For those who are not familiar with Sen. Kamala Harris, she is one of 18 Democratic candidates vying to be the presidential nominee. She currently represents California.
On both the campaign trail and the debate stage, Harris frequently refers to her time working as the California attorney general.
So, Harris should be particularly familiar with the law — yet her push to ban President Trump from Twitter contradicts her background.
Harris unapologetically vocalized her desire to remove the president from Twitter. On Sept. 30, Harris used her own Twitter account to tweet, “Look, let’s be honest, @realDonaldTrump’s Twitter account should be suspended.” But why should Harris decide who has a voice on social media and who doesn’t?
The original Bill of Rights contained 10 Amendments. Of those amendments, the Founding Fathers designated the protection of fundamental freedoms as the First Amendment. That placement was not coincidental. The First Amendment is commonly referred to as the most important amendment and the backbone of the United States. The First Amendment ensures Americans live in a society with freedom of speech, religion and the press.
Social media is an extension of free speech, and I view Twitter as a microphone: It is an outlet for all individuals to voice their opinions.
Rep. Alexandria Ocasio-Cortez is another politician who communicates frequently via Twitter. I disagree with Ocasio-Cortez on nearly every topic, but I would never want to infringe on Ocasio-Cortez’s rights. No voice should be silenced because a person or group of people disagrees with it.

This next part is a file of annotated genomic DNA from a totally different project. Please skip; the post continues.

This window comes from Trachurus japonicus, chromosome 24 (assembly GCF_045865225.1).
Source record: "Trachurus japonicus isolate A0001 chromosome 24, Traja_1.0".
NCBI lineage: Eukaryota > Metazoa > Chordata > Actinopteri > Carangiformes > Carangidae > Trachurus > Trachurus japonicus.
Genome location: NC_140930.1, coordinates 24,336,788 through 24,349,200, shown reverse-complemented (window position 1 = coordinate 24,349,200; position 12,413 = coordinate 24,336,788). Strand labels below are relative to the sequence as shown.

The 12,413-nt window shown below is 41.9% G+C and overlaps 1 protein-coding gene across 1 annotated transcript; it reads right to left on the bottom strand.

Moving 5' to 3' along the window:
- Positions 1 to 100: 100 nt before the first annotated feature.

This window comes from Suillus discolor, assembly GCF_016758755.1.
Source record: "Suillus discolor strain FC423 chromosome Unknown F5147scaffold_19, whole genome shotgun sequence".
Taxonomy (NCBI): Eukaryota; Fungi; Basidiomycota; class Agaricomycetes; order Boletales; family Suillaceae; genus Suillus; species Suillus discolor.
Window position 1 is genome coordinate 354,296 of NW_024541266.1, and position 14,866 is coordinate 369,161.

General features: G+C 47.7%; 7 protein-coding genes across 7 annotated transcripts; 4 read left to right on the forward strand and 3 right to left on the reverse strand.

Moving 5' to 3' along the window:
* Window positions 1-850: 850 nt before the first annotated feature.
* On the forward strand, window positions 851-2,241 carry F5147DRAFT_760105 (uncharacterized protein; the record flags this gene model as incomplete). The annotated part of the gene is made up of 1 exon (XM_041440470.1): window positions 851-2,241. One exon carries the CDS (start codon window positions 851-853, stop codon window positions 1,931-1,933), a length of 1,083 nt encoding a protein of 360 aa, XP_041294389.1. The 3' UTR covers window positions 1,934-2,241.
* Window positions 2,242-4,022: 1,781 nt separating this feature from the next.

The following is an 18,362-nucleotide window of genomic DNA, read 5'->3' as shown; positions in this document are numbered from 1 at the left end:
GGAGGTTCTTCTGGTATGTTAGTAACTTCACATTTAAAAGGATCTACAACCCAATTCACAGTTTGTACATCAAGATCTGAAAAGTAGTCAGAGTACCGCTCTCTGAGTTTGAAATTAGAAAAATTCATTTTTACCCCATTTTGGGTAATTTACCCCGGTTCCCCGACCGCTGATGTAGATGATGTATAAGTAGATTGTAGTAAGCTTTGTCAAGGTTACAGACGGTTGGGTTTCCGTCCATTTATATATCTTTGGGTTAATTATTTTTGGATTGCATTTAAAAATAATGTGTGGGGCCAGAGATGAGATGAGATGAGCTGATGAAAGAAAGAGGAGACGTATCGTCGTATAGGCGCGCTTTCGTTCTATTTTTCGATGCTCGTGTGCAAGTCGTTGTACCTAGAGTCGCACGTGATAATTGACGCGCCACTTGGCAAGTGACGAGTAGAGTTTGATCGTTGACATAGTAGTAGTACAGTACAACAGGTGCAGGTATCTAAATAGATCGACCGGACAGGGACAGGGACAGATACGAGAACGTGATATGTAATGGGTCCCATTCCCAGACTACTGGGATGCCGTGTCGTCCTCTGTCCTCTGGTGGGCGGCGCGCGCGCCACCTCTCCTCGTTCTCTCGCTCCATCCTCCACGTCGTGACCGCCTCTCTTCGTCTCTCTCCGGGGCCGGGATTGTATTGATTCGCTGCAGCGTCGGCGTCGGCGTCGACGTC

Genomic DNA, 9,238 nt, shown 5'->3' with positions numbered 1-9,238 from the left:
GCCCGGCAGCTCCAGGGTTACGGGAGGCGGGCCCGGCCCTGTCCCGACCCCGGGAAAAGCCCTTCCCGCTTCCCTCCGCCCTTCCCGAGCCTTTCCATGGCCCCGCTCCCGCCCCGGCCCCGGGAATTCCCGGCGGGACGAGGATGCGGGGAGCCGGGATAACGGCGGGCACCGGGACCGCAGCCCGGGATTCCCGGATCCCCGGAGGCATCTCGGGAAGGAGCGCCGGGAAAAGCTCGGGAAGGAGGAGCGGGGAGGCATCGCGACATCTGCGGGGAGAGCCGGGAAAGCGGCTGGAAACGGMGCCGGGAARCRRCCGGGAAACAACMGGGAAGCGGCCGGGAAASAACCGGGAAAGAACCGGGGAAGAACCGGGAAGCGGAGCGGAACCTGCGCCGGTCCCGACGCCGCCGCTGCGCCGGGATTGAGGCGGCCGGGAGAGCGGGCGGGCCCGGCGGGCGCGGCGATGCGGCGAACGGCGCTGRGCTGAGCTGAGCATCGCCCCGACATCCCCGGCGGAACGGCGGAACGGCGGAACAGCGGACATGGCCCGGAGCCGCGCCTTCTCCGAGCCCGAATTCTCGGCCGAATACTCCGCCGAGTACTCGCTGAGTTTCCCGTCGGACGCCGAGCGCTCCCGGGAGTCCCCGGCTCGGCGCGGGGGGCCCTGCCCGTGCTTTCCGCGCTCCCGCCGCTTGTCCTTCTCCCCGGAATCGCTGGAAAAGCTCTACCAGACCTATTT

I can’t come to terms with why Harris wants to remove the president from Twitter. If Harris genuinely believes Trump’s tweets are ridiculous and irresponsible, then why would she want to shield his supposed ignorance from the public? Harris should want to spread awareness of Trump’s speech. It frightens me that Harris envisions a Twitter where only those aligned with her political ideology are allowed to speak their minds.
Harris’ Trump ban threatens our democracy. Although Harris commonly discusses her progressive ideas, her current demand would be a major step back. No individual has the right to decide who gets to employ the freedom of speech.
Whether you like or dislike his content, the consequences of banning Trump from Twitter are too dangerous. Suspending someone from social media simply because you do not like what they have to say violates the First Amendment. If Harris gets her way, she will create a detrimental precedent that if someone powerful disagrees with you, they can infringe upon your free speech.
We must fight to protect the liberties of all people, not just those we agree with.
Carly Sloane Gettleman is a UF public relations junior